The point of no return, the place of no more chances, the door that slams forever shut -- these are concepts that make us cover our ears and holler, “La-la-la-la.” The Western world in the 21st century works hard to mask final realities. A pregnancy used to be a point of no return, but now a woman can abort (same word used to end a mission -- how odd is that?) the inevitable, even just before birth. A student can fail a test, and then retake it and retake it. Some folks even freeze their dead bodies, counting on science to eventually provide a second chance. No deadline is really a deadline, no expectation must really be met, nothing is really due when it’s due. So very many of us just assume that every can can be kicked down the road to infinity, but those of us who still live in reality know better; sometimes it’s just permanently too late.

I’ve been pondering that quite a bit lately; I keep running into it in my Bible studies. Remember the Pharaoh of the Exodus? For the first five plagues Pharaoh hardens his own heart -- digs in his own heels and won’t let the people go. But by the time the sixth plague hits -- the plague of boils -- it’s too late. At that point “God hardens Pharaoh’s heart.” He uses up all his chances; God imposes this plague and the following four, “that you may know that there is none like Me in all the earth.” Each time Pharaoh rejects Moses’ demands, he adds more callus to his soul until, by the plague of boils, he is so encrusted, so inflexible that he can’t make a positive choice. He passed the point of no return; after that, he, and his nation were doomed. Egypt has never really recovered.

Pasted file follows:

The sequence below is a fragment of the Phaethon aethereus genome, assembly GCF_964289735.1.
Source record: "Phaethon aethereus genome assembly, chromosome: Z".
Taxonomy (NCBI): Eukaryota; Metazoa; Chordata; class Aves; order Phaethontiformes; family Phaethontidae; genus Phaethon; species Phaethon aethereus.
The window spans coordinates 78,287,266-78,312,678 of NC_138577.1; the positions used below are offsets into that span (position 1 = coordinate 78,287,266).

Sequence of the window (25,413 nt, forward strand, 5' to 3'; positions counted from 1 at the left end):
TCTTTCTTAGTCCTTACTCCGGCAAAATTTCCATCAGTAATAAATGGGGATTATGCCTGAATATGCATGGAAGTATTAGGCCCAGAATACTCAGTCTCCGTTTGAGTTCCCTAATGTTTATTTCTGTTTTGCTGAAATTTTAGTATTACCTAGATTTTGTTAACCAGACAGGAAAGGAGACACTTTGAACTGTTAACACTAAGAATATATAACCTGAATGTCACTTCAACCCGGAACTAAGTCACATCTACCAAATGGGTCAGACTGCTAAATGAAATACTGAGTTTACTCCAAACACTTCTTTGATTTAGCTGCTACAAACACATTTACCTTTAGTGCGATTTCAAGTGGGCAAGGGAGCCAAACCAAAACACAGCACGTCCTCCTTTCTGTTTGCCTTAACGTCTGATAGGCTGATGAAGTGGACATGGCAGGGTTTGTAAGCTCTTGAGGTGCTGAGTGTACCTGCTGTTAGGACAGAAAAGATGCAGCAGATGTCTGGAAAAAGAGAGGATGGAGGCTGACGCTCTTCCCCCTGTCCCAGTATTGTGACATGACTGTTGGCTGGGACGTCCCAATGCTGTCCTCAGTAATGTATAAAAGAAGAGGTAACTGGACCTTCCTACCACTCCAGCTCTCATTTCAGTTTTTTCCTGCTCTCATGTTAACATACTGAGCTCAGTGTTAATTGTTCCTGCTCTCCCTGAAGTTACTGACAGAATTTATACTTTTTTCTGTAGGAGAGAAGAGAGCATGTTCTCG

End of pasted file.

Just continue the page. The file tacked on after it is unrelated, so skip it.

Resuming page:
Look at Western Europe -- Sweden, Germany, the UK. Their reproductive rates have dropped so low that immigration must have seemed a good way to deal with that problem. A society can run into a population dead end if, on the average, each person doesn’t reproduce him/herself. When the birth rate falls below two children per couple, eventually that society will implode; there will be an inadequate number of young people to do the work. So Europe imports Muslims from the Middle East and now they’ve lost parts of their countries and their culture. Can this be undone? The problem with the point of no return is that those involved never see it coming.  

Now look at 2nd Thessalonians 2: 9,”The coming of the lawless one is according to the working of Satan, with all power, signs, and lying wonders, 10 and with all unrighteous deception among those who perish, because they did not receive the love of the truth, that they might be saved. 11 And for this reason God will send them strong delusion, that they should believe the lie, 12 that they all may be condemned who did not believe the truth but had pleasure in unrighteousness.” At some time in the future (quite possibly the near future) people will refuse truth until they can no longer do anything else. As I’ve watched the left stagger about in disbelief over the election of Donald Trump, I can’t help but remember this passage. “Strong delusion” is right. Russia? Really?! But here’s the sobering part: are all these people past that point of no return? Is our Western society permanently screwed? Could be.